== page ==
My short story The Black Flowers of Sevan, which appeared in the first issue of Heroic Fantasy Quarterly last year has made the British Fantasy Society Award 2010 long-list.

You can read the full list of nominations here:


Just got word from Silvia Moreno-Garcia and Paula R. Stiles at Innsmouth Free Press that they want to use my short story The Song of Tussagaroth in an upcoming issue of IFP.

As the title of the magazine might imply, Innsmouth Free Press is a Lovecraftian themed publication (and a very fine one too). The Song of Tussagaroth is a sort of mythos sword and sorcery tale - replete with arcane knowledge, forbidden books and elder gods - and owes a fair bit to Clark Ashton Smith as well as HPL.
I'm rather pleased wi' meself as a result.

Tuesday, March 16, 2010


I first read Greg Bear’s superb short story Petra some twenty years ago in the Bruce Sterling edited anthology Mirrorshades - as good an overview of 80’s cyberpunk as you could ever wish to own. At first glance, Petra might seem an unlikely choice for inclusion in such a collection, and certainly appeared somewhat out of place among the gritty, steel and chrome futures imagined by many of the other authors (or in the case of Sterling and Shiner’s Mozart in Mirrorshades, a gritty, steel and chrome past). Nonetheless, Petra was and remains my favourite story from that particular anthology and its themes – natural disaster, evolution by other means and the cruelty of the Established Order – remain as intriguing now as they did then.

Briefly, the story concerns an unnamed narrator – an “ugly, beaked, half-winged thing,”- who is one of the inhabitants of a vast cathedral (possibly Notre Dame, giving the story another level in an already densely leveled narrative) in the years following the great disaster known as Mortdieu, triggered by nothing less than the death of God.

The very rules of reality themselves have been revoked, dreams and nightmares can easily become flesh, and the stone statues of the Cathedral (gargoyles as well as saints) have come to life, mating with human beings to produce stone and flesh creatures.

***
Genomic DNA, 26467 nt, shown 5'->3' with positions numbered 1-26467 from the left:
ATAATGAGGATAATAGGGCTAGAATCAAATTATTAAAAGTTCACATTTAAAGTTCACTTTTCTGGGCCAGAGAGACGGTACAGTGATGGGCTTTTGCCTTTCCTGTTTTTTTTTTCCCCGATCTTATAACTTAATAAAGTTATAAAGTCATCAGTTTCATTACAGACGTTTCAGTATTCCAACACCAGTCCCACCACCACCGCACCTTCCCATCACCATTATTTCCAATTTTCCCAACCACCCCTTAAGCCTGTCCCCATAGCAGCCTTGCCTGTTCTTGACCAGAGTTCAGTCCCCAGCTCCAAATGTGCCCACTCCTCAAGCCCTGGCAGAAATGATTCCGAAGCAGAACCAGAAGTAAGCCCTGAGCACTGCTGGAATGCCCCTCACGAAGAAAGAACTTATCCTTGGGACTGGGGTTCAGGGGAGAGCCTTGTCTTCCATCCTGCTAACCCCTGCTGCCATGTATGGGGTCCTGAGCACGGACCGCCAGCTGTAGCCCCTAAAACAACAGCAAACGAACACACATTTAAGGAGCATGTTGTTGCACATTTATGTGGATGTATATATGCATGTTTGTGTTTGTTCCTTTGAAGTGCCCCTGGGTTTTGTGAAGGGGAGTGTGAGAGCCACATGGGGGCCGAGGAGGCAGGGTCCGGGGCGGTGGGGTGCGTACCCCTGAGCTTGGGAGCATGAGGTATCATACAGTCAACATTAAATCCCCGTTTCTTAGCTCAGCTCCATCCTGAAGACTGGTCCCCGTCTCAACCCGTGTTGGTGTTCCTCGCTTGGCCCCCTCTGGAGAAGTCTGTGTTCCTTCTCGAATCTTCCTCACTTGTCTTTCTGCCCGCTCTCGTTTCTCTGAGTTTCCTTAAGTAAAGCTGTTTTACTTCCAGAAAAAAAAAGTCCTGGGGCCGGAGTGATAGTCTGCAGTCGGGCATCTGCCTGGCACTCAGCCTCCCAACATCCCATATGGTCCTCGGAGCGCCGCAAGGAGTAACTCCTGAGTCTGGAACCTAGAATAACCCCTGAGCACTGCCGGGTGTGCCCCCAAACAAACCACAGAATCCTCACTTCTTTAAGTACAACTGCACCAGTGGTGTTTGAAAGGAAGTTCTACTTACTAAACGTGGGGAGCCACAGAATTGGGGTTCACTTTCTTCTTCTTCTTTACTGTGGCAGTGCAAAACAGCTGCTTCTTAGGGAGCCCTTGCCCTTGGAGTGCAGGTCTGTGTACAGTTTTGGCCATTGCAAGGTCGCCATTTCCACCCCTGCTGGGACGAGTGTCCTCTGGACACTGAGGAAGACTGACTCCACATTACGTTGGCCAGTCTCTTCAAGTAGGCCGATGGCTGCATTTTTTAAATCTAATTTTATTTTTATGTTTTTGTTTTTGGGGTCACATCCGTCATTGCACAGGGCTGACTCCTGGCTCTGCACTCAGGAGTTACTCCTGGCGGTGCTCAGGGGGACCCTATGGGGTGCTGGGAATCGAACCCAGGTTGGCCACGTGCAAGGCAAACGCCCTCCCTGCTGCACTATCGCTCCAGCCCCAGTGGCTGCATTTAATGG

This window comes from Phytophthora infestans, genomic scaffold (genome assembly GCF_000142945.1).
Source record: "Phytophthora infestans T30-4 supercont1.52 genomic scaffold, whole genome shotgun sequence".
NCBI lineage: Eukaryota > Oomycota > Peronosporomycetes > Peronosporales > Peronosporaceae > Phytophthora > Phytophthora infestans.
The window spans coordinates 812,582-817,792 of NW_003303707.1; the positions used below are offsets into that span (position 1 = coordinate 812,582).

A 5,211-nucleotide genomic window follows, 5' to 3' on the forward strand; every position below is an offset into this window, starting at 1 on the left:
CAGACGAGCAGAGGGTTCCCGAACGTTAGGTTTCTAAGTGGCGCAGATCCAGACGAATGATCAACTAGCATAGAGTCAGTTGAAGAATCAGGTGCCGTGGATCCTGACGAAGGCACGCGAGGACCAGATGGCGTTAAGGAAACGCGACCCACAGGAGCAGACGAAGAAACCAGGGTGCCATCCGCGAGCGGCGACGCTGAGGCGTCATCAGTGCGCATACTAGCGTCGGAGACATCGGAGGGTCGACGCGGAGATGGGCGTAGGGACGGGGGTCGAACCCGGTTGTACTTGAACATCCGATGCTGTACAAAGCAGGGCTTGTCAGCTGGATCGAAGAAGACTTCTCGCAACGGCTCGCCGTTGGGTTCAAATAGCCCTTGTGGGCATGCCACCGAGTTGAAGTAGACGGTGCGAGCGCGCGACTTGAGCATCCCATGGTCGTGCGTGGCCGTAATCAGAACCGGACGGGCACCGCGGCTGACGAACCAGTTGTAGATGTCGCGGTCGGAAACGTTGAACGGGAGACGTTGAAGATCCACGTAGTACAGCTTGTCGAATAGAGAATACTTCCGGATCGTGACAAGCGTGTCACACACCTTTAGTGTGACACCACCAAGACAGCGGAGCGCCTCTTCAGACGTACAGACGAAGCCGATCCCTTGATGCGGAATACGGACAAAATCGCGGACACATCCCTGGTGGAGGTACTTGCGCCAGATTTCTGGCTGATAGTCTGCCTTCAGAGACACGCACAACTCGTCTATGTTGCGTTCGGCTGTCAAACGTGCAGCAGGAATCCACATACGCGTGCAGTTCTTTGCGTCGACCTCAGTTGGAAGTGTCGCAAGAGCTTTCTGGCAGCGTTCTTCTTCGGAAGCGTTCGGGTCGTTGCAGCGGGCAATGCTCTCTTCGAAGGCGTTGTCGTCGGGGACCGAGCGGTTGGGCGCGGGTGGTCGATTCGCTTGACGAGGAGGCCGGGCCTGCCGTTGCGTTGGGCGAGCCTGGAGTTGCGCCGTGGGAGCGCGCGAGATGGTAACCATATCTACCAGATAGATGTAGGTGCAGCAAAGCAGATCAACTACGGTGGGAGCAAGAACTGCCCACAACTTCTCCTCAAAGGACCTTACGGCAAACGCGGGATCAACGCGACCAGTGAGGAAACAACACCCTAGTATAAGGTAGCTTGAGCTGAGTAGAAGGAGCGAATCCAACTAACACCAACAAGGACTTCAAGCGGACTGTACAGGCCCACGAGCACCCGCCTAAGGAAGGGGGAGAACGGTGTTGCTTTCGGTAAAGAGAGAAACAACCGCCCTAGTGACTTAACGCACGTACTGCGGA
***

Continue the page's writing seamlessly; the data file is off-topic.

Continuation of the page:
“When every delusion became as real as solid matter. Blinding pain, flaming blood, bones breaking, flesh powdering, steel flowing like liquid, the sky raining amber. Crowds in the shifting streets, gathering at intersections, not knowing what to do, trapped by their own ignorance… With the first faint suspicion that they had all gone mad, the first crack in their all-too-weak reserves of will, they projected their nightmares. Prodigal crows perched atop the trees that had once been buildings. Pigs ran through the streets on their hind legs, pavement rushing to become soil behind them. The forest prevailed over most of the city.”

Ruled over by the tyrannical Bishop, the cathedral has become one of the last enclaves of civilisation – and one that is ripe for revolution – where strict rules segregate human from stone (and flesh and stone) leading to stagnation and decay.

The first cracks begin to appear in the regime when the Bishop’s, Constantia, daughter falls in love with Corvus, a young man of stone and flesh, leading the story’s narrator to stumble upon the fabled Stone Christ, the one creature capable of creating order out of chaos.

“The figure was several ages at once. As I blinked, it became a man of about thirty, well formed, with a high forehead and elegant hands, pale as ice.”

Except that this Christ is a tired, washed out creature, barely able to sustain his own life, never mind bring salvation to a disordered world; another way needs to be found, a way that is illuminated by the revenant of St Paul and the copper giant Apostle Thomas.

Blending science and philosophy with dazzling imagination and deeply poetic writing. Petra is a breathtaking piece of science fiction (or science fantasy if you prefer) that uses theology as an exact science and creates all-too human characters from its flesh and stone protagonists.

As the Apostle Thomas says: “We have long bathed in God's milk, in His rules and creativity. Maybe Mortdieu is really a sign that we have been weaned.”

Amen, brother.

Monday, March 15, 2010


“Old Masson, the caretaker of one of Salem’s oldest and most neglected cemeteries, had a feud with the rats.”

Both under his own name and, later, in collaboration with his wife C.L Moore, Henry Kuttner was one of the finest writers of the pulp age. His work ranged from Howardesque sword and sorcery (Elak of Atlantis) to superbly literate science fiction (Vintage Season, Mimsy Were The Borogroves) and witty fantasy (Housing Problem).

However, early in his (solo) career, Henry Kuttner also produced a number of darkly somber, atmospheric and downright scary tales. The first and, arguably, the finest of these was The Graveyard Rats. First published in Weird Tales in 1936, The Graveyard Rats is an elegant exercise in short story terror, calling to mind the work of such masters of the macabre as Lovecraft and Poe while remaining an original and disturbing piece of work.